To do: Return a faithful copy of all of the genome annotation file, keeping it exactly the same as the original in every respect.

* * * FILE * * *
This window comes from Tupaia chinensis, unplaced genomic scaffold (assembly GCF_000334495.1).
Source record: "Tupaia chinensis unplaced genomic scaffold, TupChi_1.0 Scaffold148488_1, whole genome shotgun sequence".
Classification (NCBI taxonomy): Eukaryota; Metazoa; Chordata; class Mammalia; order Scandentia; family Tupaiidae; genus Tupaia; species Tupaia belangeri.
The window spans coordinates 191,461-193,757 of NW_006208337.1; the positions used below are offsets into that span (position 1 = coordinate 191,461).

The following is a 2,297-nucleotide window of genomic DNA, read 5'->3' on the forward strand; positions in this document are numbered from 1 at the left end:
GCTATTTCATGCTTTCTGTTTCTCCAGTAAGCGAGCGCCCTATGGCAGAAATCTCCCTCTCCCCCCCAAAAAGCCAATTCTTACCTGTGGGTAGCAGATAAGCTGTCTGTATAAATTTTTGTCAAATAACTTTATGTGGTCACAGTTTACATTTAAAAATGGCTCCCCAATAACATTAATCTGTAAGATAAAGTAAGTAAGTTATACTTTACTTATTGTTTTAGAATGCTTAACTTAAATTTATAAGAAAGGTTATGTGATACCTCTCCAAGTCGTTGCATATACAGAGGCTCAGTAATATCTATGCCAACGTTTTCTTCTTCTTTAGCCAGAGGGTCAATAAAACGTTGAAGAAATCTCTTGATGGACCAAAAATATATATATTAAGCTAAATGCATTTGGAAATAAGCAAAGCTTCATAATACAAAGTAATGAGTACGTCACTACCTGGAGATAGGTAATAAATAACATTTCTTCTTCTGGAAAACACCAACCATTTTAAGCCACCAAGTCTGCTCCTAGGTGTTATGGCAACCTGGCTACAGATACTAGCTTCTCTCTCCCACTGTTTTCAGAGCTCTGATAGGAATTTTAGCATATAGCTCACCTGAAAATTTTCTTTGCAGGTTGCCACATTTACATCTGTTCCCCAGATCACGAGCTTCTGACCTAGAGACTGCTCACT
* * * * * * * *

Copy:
This window comes from Tupaia chinensis, unplaced genomic scaffold (assembly GCF_000334495.1).
Source record: "Tupaia chinensis unplaced genomic scaffold, TupChi_1.0 Scaffold148488_1, whole genome shotgun sequence".
Classification (NCBI taxonomy): Eukaryota; Metazoa; Chordata; class Mammalia; order Scandentia; family Tupaiidae; genus Tupaia; species Tupaia belangeri.
The window spans coordinates 191,461-193,757 of NW_006208337.1; the positions used below are offsets into that span (position 1 = coordinate 191,461).

The following is a 2,297-nucleotide window of genomic DNA, read 5'->3' on the forward strand; positions in this document are numbered from 1 at the left end:
GCTATTTCATGCTTTCTGTTTCTCCAGTAAGCGAGCGCCCTATGGCAGAAATCTCCCTCTCCCCCCCAAAAAGCCAATTCTTACCTGTGGGTAGCAGATAAGCTGTCTGTATAAATTTTTGTCAAATAACTTTATGTGGTCACAGTTTACATTTAAAAATGGCTCCCCAATAACATTAATCTGTAAGATAAAGTAAGTAAGTTATACTTTACTTATTGTTTTAGAATGCTTAACTTAAATTTATAAGAAAGGTTATGTGATACCTCTCCAAGTCGTTGCATATACAGAGGCTCAGTAATATCTATGCCAACGTTTTCTTCTTCTTTAGCCAGAGGGTCAATAAAACGTTGAAGAAATCTCTTGATGGACCAAAAATATATATATTAAGCTAAATGCATTTGGAAATAAGCAAAGCTTCATAATACAAAGTAATGAGTACGTCACTACCTGGAGATAGGTAATAAATAACATTTCTTCTTCTGGAAAACACCAACCATTTTAAGCCACCAAGTCTGCTCCTAGGTGTTATGGCAACCTGGCTACAGATACTAGCTTCTCTCTCCCACTGTTTTCAGAGCTCTGATAGGAATTTTAGCATATAGCTCACCTGAAAATTTTCTTTGCAGGTTGCCACATTTACATCTGTTCCCCAGATCACGAGCTTCTGACCTAGAGACTGCTCACT